Kokoda Barracks is an army barracks in Devonport. Annette Rockliff was elected mayor of the City of Devonport in 2018. There are 9 aldermen that govern the Devonport City Council Devonport AirportDevonport Airport is located at Pardoe Downs 7 km to the east of the city of Devonport, about a 15 min drive by car; the airport is serviced by Bombardier Dash 8 turboprop aircraft, operated by QantasLink, with four daily services to Melbourne, Victoria. There are several bus companies serving Devonport including Mersey Link, Redline Coaches and Phoenix Coaches. Metropolitan Devonport bus services are limited on Saturdays and there are no services on Sundays or Public holidays. Freight Searoad Road Shipping operate two roll on roll off vessel of general freight between Devonport and King Island; these vessels include MV Searoad Mersey II and MV Searoad Tamar. Cement Australia has exported cement products produced from Railton to Melbourne since 1926. Other exports via ships include tallow. In early days coal was an export product.
Imports include petroleum, bunker fuel and caustic soda. RailA rail line still services the ports area of Devonport. Devonport once had a railway maintenance yards on the foreshore of the Mersey River. A park exists there today. Passenger Ferry TerminalDevonport is the southern terminus for the Spirit of Tasmania ferries – Spirit I and II travel the 11 hours to Melbourne. Melbourne – Devonport Passenger Ferry History The Devonport area has rich red soils that are ideal for producing vegetable crops and significant values of cereals, oil poppies and other crops. Hillcrest Primary School Devonport Primary School Miandetta Primary School East Devonport Primary School Nixon Street Primary School Spreyton Primary School Devonport Christian School Our Lady of Lourdes Catholic Primary School Devonport High School Reece High School St Brendan-Shaw College The Don College St Brendan-Shaw CollegeA TasTAFE campus, an adult training institution, is situated in Valley Road. Devonport has an oceanic climate with mild to warm summers and moist winters and high humidity all year round.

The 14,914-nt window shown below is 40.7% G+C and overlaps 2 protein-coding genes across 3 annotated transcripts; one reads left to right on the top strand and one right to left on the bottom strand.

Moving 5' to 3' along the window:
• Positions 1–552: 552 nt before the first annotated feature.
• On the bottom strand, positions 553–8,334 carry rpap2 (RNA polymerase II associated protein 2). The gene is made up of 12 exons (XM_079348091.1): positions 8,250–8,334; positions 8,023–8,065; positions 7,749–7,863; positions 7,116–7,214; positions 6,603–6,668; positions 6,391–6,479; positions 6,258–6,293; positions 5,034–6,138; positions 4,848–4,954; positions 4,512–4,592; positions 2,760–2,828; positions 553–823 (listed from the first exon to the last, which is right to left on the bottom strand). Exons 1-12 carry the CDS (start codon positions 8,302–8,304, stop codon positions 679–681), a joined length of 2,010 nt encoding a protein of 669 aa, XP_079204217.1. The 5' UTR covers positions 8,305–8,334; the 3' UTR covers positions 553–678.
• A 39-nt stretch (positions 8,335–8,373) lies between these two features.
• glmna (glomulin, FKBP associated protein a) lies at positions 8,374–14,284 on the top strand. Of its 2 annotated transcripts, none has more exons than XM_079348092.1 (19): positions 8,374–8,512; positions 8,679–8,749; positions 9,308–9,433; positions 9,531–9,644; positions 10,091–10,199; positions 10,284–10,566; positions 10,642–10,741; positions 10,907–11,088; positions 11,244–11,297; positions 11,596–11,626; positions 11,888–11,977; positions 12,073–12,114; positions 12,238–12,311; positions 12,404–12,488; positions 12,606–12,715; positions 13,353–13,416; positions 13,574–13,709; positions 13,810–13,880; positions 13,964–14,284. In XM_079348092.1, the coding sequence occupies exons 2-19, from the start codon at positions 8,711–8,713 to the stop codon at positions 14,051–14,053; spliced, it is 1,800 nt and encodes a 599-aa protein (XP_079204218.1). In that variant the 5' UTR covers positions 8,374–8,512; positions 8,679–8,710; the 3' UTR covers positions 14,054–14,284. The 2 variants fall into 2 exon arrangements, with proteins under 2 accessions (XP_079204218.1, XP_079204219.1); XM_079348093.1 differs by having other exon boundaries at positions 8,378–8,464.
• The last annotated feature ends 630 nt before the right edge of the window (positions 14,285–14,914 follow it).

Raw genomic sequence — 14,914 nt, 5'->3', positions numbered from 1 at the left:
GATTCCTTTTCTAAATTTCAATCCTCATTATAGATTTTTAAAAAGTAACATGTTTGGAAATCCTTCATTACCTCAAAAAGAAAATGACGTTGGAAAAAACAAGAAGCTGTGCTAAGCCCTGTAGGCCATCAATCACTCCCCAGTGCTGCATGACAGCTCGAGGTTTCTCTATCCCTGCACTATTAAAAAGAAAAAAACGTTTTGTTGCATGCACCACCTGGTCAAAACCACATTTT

Most days from January to March are pleasantly warm. The warmest and driest days can reach up to 28 °C. Unlike the south and east coasts of Tasmania, humid northerly winds prevent heatwaves and temper
Caving – traditionally known as spelunking in the United States and Canada and potholing in the United Kingdom and Ireland – is the recreational pastime of exploring wild cave systems. In contrast, speleology is the scientific study of the cave environment; the challenges involved in caving vary according to the cave being visited. Cave diving is a distinct, more hazardous, sub-speciality undertaken by a small minority of technically proficient cavers. In an area of overlap between recreational pursuit and scientific study, the most devoted and serious-minded cavers become accomplished at the surveying and mapping of caves and the formal publication of their efforts. In the US, these are private, but in the UK and other European countries, they are published and publicly. Sometimes categorized as an "extreme sport", it is not considered as such by longtime enthusiasts, who may dislike the term for its connotation of disregard for safety. Many caving skills overlap with those involved in urban exploration.
Caving is undertaken for the enjoyment of the outdoor activity or for physical exercise, as well as original exploration, similar to mountaineering or diving. Physical or biological science is an important goal for some cavers, while others are engaged in cave photography. Virgin cave systems comprise some of the last unexplored regions on Earth and much effort is put into trying to locate and survey them. In well-explored regions, the most accessible caves have been explored, gaining access to new caves requires cave digging or cave diving. Caving, in certain areas, has been utilized as a form of eco and adventure tourism. Tour companies have established an industry leading and guiding tours through caves. Depending on the type of cave and the type of tour, the experience could be adventure-based or ecological-based. In many areas, there are tours led through lava tubes by a guiding service. Caving has been described as an "individualist's team sport" by some, as cavers can make a trip without direct physical assistance from others but will go in a group for companionship or to provide emergency help if needed.